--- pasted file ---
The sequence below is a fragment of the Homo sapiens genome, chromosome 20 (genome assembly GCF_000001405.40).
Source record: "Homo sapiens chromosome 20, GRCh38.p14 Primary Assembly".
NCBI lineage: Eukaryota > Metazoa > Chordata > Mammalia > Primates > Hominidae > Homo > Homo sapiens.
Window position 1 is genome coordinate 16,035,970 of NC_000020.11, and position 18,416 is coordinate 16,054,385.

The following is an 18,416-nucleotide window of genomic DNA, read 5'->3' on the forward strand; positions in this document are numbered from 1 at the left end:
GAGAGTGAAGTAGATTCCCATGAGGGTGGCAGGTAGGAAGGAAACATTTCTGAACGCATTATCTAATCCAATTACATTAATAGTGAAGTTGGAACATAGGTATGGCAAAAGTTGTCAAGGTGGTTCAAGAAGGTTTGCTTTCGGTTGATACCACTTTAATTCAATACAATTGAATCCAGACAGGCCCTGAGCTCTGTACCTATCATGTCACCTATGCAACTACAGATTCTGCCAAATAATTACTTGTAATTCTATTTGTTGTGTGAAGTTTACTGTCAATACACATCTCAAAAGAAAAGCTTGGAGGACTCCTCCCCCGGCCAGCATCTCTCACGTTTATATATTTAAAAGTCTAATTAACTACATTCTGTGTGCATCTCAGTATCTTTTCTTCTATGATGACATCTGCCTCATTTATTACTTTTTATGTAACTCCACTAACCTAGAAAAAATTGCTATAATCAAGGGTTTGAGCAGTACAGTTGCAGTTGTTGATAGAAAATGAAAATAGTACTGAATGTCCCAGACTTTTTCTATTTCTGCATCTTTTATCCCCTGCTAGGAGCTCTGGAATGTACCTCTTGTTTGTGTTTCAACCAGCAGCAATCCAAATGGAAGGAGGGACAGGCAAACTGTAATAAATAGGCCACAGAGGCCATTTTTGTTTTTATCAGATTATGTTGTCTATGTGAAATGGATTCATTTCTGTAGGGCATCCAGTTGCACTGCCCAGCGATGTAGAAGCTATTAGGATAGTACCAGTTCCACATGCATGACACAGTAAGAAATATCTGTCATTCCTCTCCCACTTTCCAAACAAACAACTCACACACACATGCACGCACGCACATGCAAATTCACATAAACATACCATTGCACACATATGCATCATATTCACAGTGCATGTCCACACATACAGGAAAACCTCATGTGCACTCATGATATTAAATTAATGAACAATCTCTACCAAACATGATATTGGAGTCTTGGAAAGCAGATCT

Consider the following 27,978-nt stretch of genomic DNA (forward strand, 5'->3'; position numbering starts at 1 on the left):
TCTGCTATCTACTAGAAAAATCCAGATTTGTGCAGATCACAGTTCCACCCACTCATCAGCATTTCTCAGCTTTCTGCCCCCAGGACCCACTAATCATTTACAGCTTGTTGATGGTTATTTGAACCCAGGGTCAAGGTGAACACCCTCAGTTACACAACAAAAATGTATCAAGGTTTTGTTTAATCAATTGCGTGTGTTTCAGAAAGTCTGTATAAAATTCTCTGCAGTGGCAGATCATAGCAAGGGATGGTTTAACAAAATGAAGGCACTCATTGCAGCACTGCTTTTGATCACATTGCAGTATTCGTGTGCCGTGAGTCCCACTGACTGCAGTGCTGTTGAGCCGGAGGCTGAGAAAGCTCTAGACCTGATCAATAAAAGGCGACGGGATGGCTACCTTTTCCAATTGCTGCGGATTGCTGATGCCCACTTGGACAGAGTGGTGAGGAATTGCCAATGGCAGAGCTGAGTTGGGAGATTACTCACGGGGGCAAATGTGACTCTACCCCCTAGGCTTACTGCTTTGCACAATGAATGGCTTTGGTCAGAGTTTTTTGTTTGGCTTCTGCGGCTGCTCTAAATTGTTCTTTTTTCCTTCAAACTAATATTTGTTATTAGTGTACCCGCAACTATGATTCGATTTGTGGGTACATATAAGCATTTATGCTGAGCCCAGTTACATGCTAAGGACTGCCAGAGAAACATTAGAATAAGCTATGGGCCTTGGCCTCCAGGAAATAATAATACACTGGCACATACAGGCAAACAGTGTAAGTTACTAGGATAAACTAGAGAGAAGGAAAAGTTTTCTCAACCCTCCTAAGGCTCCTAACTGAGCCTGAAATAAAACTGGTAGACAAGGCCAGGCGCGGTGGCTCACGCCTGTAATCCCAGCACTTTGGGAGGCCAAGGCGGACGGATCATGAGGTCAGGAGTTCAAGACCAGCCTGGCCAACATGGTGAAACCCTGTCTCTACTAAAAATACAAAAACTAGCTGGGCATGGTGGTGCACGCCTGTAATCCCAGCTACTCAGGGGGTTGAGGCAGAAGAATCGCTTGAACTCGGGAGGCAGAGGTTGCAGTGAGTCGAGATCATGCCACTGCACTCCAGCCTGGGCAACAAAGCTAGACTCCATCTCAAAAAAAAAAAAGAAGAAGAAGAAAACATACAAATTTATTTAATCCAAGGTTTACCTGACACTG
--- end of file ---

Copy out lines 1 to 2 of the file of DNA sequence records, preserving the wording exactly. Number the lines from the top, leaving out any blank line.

The sequence below is a fragment of the Homo sapiens genome, chromosome 20 (genome assembly GCF_000001405.40).
Source record: "Homo sapiens chromosome 20, GRCh38.p14 Primary Assembly".